Sambuca Uptown 2120 McKinney Ave. 214-744-0820
We're about to make a disclosure that has nearly cost us a few friendships. When it comes to beer, we love a good bottle of Grolsch. We truly enjoy Stella Artois from the tap. Occasionally, we'll go with some breed of Chimay. We heart Boddingtons. Cheers to Harp and Fat Tire. Dear, sweet Pyramid Apricot. Good ol' Guinness. Give us a Snakebite, and we'll show you strength through the inevitable hangover because, well, it was probably worth it. They are very tasty. Priest's Collars, Black Velvets, even Car Bombs. Point is, we've been told that one person shouldn't enjoy all of these varying types of beer. Arguments have ensued. "You can't love Grolsch and Boddingtons! Who loves Grolsch anyway?" But whatever. We do, and thankfully we have a haven when we walk through the doors of the Old Monk. The Monk's beer list reads like an international who's who with prices from budget to scandalous. Luckily, no matter which personality of ours is drinking on any given evening, the Monk keeps our pint glass full with draught or bottle brews from Belgium, Germany, Holland, Great Britain, the States, Canada, Czech Republic, Jamaica and Mexico. Pair a pint with some frites or Guinness beef stew and the experience is nothing short of world-class.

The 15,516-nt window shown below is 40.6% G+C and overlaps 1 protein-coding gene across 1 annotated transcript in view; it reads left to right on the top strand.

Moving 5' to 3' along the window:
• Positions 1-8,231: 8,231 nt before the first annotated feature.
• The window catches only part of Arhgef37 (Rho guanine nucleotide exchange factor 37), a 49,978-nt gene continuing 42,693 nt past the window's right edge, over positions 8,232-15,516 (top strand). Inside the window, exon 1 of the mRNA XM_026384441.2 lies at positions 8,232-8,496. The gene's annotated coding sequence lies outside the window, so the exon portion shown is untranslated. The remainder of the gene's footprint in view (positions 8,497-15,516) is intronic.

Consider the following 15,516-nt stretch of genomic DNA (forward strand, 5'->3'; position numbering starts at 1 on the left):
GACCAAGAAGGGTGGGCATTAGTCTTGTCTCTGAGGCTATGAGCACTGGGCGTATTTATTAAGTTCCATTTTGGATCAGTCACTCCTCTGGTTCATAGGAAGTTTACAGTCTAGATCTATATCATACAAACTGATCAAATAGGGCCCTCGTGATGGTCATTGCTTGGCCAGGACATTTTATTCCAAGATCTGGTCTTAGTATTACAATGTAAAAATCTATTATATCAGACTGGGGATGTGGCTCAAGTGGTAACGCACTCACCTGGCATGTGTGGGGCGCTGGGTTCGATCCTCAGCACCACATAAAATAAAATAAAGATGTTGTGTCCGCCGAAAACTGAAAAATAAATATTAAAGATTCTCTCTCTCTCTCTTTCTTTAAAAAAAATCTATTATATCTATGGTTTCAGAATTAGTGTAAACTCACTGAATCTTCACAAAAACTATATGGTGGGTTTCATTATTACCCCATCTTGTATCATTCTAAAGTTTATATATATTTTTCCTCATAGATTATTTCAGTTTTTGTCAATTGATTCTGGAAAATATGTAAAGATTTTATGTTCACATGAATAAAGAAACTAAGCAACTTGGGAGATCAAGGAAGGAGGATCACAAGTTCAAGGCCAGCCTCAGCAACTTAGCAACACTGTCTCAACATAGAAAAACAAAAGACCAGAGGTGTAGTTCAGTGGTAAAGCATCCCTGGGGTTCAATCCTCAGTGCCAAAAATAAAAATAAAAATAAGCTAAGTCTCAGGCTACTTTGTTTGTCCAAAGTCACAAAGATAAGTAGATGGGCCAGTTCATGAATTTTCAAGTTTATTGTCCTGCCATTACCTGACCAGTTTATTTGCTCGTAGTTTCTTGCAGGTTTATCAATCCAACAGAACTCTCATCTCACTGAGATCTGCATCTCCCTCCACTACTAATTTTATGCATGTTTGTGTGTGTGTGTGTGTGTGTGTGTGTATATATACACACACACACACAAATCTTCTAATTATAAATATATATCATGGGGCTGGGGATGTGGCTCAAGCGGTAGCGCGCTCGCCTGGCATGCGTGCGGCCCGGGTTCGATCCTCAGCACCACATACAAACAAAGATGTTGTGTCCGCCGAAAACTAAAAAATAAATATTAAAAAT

The Ginger Man 2718 Boll St. 214-754-8771
The Landing looks like a rec room from the 1970s; think of the basement in That '70s Show or any scene from Freaks and Geeks where people drank, got high or made out. There are a few tables, a handful of booths, one couch, a pool table, Golden Tee, a jukebox and a long bar in a narrow space. On the weekends, it's crowded like a high school party in a John Hughes movie. And that makes the Landing the best place to go after work. On early weekdays, you can hold court at one of the big round tables, feed dollar after dollar into the jukebox (it's one of the best in town with everything from Etta James to the Clash, the Old 97's to Elvis Costello), order a burger or some loaded cheese fries (also some of the best in town) and actually hear people talk while sharing a pitcher of Shiner.